3) "Pigshit"? Tyrion's chainy brilliance becomes somehow using mud to defeat Stannis? Not really looking forward to "Blackwater" as much as others are.

Nitpicks:

1) A blacksmith friend points out that the anvil at Harrenhall was manufactured in the 1920s.

2) And I strongly suspect that's not genuine Valyrian steel.

On the upside:

A man can be hot. A girl can want to run her fingers through his weird hair.

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Now that I've watched this episode twice and had time to digest, here are my two cents:

Not really happy with how they are portraying the Imp preparing for defending King's Landing. So it's the day before the siege and it's just him and Bronn trying to figure out how to defend the capitol of Westeros by reading through old books. THE DAY BEFORE. If I was a non-book reader, I would think that he is a clueless fool. Wouldn't there be dozens of different people in on these "city defense" meetings? Wouldn't every large city/castle have people that this is their only job? To know how to defend their city? To know what steps are to be put in place and when? But it's just two men trying to figure it all out on their own. TWO MEN... THE DAY BEFORE!

Also not really happy with the final outcome of Arya/Harrenhall. I knew weeks ago that there would no be any weasel soup, which I was fine with, but NO coin yet and NO slitting the guard's throat? How much harder would it have been to have Jaqen give her the coin at their last meeting and have her kill one guard on the way out? Now she is going to have to meet-up with him on the road somewhere for him to give her the coin. I don't think that it will have the same impact. Also, not thrilled with her ending with Tywin. I wasn't expecting him to give her a hug and tell her to keep in touch, but all those weeks of tense verbal sparring between the two was for nothing. Regardless of whether or not he knew who she was, it didn't even matter. When she ran out into the courtyard and saw him leaving, I thought maybe he would have given her a wink or a little nod, but nothing.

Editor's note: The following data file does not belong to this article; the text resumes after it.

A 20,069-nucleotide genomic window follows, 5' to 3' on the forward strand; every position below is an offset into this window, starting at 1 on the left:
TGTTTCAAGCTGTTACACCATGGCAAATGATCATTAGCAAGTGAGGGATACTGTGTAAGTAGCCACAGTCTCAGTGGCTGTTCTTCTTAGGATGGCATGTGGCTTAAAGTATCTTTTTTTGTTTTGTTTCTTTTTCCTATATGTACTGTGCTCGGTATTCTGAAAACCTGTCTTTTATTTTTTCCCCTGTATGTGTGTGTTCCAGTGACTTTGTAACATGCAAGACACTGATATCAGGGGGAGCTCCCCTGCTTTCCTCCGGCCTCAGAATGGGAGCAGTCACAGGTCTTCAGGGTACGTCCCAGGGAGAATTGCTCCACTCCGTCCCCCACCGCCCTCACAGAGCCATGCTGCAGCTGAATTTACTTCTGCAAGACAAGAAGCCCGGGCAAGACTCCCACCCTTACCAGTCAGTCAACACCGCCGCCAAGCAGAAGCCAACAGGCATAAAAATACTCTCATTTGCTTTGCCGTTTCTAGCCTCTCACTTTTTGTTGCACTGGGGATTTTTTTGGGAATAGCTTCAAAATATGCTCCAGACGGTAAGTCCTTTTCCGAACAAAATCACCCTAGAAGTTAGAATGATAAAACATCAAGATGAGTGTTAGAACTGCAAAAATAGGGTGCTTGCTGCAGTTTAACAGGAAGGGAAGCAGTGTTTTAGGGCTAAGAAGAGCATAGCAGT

Thought that they should have kept Bran hidden in the cryptys until they emerge in episode 10, but oh well. Thought that would have been a more impressive reveal, rather than ML seeing Osha sneaking around.

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They completely fucked up Robb's storyline. Like it's absolutely unforgivable at this point.

They're making it look like Robb and Catelyn were screwed from the beginning because they're absolute idiots. Which couldn't be more wrong. The point is that Bran and Rickon’s “deaths” made Robb and Cat do things on impulse they wouldn’t normally do, and the tragedy of it is that Bran and Rickon didn’t actually die.

HBO's really failing in the subtlety department.

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if you watch some of the "inside the episode" videos on HBO.com, D&D believe Jon suffered from a lack of a male adult role model and thus sought a fatherly relationship with Lord Mormont. 1st Jon did not suffer from a fatherly role, Ned loved him. It was a motherly relationship he didnt have, though I will grant there was something of a fatherly role played by Mormont, but it was more in the terms of a mentor/mentee relationship. Nothing in the books showed the conflict with Craster, Mormont etal. Jon was a quiet serious young man in the book, the show a loud mouth needing some place putting. Again I believe a basic misunderstanding of the character by the producers.